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Rick Santorum told about 50 members of the group Catholic Citizenship that he was "frankly appalled" that America's first Catholic president, John F. Kennedy, once said "I believe in an America where the separation of church and state is absolute."

"That was a radical statement," Santorum said, and did "great damage."

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House Republicans are holding an emergency meeting of the Rules Committee on Wednesday to take up legislation that would block funding to NPR in the wake of James O'Keefe's hidden camera prank on the news organization.

The meeting will examine HR 1076, introduced by Republican congressman and NPR-nemesis Doug Lamborn of Colorado, which would bar the government from providing any funding to NPR and its affiliate stations. The House already passed an amendment to its Continuing Resolution funding the government through September that would defund the Corporation for Public Broadcasting, which supports both NPR and PBS, but the Senate defeated the bill and the latest CR only cuts $50 million in scheduled increases to NPR's funding that the White House had already cut from its own budget proposal.

According to a spokeswoman for Lamborn, Catherine Mortensen, the new standalone bill would only target NPR. And unlike the CR amendment would have defunded public broadcasting through the 2011 fiscal year, HR 1076 would permanently prohibit all federal funding to NPR and affiliate stations.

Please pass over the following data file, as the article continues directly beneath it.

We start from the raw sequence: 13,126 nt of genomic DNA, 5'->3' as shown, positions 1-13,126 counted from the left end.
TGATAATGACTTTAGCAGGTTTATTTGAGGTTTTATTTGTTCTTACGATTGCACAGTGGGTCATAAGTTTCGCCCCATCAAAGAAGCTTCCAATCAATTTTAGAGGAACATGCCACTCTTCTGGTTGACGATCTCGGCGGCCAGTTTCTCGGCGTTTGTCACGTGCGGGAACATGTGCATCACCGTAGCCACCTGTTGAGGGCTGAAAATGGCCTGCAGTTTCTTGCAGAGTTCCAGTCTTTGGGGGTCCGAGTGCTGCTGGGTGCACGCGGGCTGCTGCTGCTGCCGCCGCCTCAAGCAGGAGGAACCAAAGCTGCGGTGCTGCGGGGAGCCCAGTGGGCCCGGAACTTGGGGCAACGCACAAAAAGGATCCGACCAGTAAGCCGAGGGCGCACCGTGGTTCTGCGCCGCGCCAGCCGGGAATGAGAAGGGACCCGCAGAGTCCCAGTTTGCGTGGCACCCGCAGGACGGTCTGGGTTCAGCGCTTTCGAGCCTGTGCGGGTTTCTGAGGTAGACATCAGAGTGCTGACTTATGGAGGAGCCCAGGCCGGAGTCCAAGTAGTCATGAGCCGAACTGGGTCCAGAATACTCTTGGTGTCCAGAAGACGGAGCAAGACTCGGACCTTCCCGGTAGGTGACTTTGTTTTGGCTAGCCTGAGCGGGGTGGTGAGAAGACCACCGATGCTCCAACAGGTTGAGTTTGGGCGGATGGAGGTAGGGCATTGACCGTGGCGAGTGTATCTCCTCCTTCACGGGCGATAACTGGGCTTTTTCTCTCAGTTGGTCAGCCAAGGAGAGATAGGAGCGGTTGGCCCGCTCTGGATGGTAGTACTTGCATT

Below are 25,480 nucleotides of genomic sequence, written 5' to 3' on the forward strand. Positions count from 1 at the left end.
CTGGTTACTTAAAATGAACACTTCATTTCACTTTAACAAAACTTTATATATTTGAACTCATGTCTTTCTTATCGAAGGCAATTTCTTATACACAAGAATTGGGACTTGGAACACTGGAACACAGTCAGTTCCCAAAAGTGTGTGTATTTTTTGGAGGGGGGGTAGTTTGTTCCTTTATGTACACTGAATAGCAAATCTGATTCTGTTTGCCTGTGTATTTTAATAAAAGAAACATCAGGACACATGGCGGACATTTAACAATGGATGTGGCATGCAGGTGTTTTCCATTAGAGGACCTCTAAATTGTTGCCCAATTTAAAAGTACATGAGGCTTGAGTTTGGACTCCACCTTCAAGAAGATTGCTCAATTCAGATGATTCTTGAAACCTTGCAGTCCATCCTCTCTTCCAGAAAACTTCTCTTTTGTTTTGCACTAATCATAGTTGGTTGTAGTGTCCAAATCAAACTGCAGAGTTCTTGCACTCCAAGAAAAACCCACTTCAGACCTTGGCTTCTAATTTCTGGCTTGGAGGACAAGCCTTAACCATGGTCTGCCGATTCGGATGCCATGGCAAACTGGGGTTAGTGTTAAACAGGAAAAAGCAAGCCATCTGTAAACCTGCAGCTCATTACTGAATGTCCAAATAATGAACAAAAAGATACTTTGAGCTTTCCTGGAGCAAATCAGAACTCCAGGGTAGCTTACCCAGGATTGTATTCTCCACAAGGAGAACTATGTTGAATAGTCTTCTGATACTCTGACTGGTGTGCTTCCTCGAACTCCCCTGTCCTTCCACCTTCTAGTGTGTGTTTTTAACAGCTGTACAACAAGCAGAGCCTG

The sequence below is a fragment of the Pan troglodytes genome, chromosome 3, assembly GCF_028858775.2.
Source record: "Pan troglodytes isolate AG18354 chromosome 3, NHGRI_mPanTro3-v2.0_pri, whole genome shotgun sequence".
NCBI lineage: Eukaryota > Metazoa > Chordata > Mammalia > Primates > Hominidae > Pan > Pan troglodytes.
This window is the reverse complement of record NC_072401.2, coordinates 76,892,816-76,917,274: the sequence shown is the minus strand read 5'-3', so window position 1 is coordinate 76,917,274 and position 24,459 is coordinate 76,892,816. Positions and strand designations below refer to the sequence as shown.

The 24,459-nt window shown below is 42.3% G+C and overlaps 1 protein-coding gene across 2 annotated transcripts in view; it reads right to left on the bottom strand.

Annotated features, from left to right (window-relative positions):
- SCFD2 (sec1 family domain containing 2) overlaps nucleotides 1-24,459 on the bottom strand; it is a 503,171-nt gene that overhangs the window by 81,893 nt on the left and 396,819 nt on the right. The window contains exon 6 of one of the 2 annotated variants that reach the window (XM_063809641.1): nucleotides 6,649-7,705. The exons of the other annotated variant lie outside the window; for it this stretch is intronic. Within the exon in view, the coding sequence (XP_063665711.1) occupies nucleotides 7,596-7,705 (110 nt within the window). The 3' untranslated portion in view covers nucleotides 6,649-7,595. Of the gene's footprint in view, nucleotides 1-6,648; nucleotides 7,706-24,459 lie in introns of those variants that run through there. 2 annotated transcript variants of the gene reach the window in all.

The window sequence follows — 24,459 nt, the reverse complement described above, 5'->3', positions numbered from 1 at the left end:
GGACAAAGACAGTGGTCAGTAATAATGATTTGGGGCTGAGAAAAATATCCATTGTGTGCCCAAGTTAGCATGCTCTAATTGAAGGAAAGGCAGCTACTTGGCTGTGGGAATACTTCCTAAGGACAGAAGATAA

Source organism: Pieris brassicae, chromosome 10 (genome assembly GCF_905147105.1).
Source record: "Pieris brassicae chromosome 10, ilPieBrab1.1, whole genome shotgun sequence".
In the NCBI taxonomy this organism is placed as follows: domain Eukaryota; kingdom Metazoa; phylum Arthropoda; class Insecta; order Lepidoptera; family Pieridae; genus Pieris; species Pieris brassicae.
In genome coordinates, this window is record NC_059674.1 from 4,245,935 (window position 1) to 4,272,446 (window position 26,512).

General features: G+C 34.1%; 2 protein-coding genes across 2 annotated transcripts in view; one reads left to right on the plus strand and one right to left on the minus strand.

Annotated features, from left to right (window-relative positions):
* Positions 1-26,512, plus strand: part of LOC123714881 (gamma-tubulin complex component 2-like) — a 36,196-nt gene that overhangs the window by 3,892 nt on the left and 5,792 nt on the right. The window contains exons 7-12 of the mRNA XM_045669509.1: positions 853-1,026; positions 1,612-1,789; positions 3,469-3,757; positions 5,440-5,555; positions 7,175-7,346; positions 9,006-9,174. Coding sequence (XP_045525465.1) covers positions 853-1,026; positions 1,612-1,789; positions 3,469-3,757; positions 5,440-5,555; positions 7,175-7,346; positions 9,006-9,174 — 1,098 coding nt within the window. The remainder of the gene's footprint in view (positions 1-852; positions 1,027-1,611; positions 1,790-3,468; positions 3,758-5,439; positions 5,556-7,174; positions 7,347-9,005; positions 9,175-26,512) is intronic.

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The House of Representatives just passed stopgap legislation to prevent the government from shutting down when funds expire on Friday by vote of 271-158.

The spending measure, known as a "continuing resolution," will keep the federal lights on for three weeks, while congressional leaders and the White House hammer out a compromise package that can pass both the House and the Senate. This continuing resolution lost nearly 70 votes compared to the last stopgap, and could not have passed without Democratic support.

House conservatives staged a mini-rebellion over the CR, which they say doesn't sufficiently slash discretionary spending, and doesn't contain key Republican policy measures -- including abortion restrictions and a rescission of funds to implement the health care law.

Overall, 54 Republicans broke ranks with GOP leadership and voted against the measure. A total of 85 Democrats voted for the measure. It is expected to pass the Senate late this week.

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The Wisconsin state Senate Republicans backed away Tuesday afternoon from a controversial sanction they handed down against state Senate Democrats, who had fled the state in an attempt to block passage of Gov. Scott Walker's anti-public employee union proposals. As the Milwaukee Journal Sentinel reports, Majority Leader Scott Fitzgerald and Senate President Mike Ellis will not enforce the contempt declaration handed down against the Dems -- which, as Fitzgerald said Monday, stripped the Dems of the right to vote in committee proceedings.